Officials appeal to hikers to not toss fruit peels on mountain trails

Hikers urged not to toss fruit peels on Taiwan's high mountain trails

Examples of foods that do not decompose on alpine trails.

Examples of foods that do not decompose on alpine trails. (By Central News Agency)

TAIPEI (Taiwan News) -- Hikers are being urged not to toss fruit peels and other food waste on Yushan and other alpine trails in Taiwan as the cold temperatures act as a "refrigerator" that prevents such refuse from decomposing as quickly as they may think, possibly endangering wildlife, reported CNA.

Chang Ya-tzu (張雅慈), Director of the Yushan National Park Management Office, said that because hikers think food waste will decompose quickly, they have been littering the mountain with banana peels, orange rinds, zongzi strings and leaves, and corn cobs.

Chang said that in fact, because of the cold temperatures at high altitudes on the mountains, fruit skins do not easily decompose as "it's like they are being stored in a refrigerator." They may finally naturally decompose after many months, but they may retain pesticide residues which may harm the animals, and the presence of the food may alter the foraging habits of wildlife.

Chang recalled an encounter with a hiker who tossed a banana peel off the Baimulin Observation Deck. When she asked the tourist not to litter, the person responded by saying, "fruit skins will rot, why can't I throw them away?"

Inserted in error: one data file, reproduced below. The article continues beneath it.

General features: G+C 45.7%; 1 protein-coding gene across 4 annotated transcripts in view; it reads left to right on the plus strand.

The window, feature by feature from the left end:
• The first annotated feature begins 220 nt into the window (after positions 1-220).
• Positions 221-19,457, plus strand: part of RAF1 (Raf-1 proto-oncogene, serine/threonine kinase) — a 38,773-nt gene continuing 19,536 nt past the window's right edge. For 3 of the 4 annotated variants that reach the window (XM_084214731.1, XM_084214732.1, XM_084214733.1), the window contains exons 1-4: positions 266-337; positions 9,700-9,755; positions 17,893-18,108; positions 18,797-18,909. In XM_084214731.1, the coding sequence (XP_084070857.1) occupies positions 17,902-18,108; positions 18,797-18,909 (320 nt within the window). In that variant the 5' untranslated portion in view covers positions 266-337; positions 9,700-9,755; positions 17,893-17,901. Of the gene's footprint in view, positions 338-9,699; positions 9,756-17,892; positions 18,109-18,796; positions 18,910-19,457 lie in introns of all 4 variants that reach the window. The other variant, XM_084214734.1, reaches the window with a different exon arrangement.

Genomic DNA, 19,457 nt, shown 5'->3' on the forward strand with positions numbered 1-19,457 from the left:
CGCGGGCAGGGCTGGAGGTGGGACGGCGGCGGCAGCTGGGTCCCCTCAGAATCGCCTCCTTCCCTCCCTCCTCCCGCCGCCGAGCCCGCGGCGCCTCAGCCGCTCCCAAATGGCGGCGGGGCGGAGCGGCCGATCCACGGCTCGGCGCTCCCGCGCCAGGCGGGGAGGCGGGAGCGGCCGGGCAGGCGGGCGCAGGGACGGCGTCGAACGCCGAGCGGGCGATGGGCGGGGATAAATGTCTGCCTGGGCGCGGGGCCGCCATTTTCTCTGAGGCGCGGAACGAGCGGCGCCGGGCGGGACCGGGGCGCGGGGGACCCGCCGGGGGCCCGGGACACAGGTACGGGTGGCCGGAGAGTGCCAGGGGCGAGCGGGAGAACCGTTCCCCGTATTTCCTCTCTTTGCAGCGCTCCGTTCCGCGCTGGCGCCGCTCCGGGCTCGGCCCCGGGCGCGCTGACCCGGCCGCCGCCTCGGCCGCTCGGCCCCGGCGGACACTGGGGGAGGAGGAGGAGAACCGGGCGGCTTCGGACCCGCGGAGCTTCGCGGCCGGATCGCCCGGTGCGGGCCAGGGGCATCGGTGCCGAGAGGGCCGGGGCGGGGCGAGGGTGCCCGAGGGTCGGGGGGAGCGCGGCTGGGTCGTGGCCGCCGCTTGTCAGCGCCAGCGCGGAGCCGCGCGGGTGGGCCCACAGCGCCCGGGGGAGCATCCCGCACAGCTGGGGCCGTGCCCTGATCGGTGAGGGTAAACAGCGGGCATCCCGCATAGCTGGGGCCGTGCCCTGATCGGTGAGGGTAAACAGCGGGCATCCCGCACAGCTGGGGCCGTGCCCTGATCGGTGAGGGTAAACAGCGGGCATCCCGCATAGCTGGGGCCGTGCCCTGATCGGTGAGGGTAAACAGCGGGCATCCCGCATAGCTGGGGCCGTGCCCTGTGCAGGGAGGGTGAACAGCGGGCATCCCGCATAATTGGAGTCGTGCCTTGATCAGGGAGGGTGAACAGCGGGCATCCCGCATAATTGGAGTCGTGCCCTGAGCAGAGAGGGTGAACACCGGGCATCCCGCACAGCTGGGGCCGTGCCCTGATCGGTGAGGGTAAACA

However, after Chang explained that the fruit does not easily break down in the cold mountain air, the tourist actually hopped over the fence, climbed down the mountainside and retrieved the banana peel. The tourist then surprised Chang by saying, "after I heard your explanation, I accept it."

Chang said that many hikers cannot fight the temptation to "lighten their load" by discarding food scraps, used gas canisters, empty beer bottles, and empty cans. To avoid being discovered, some hide their trash behind trees, however experienced rangers know how to spot these hiding places and have to carry the refuse down the mountain themselves.

Deputy Director Chang Lin-wen (長林文) said regardless of major trails or small paths, fruit peels and other food waste should never be left on the mountain or buried, because it could change the feeding habits of wildlife and even make them sick. There was a well-known case of a bear who became habituated to human contact after eating food waste, began to let humans feed him and became nicknamed "Trash Bird."

When traveling the mountain, Chang said that guests should observe park regulations, and once they are finished, they should take any food waste, spent canisters, or empty beverage containers with them back down the mountain in order to maintain its beauty for others to enjoy.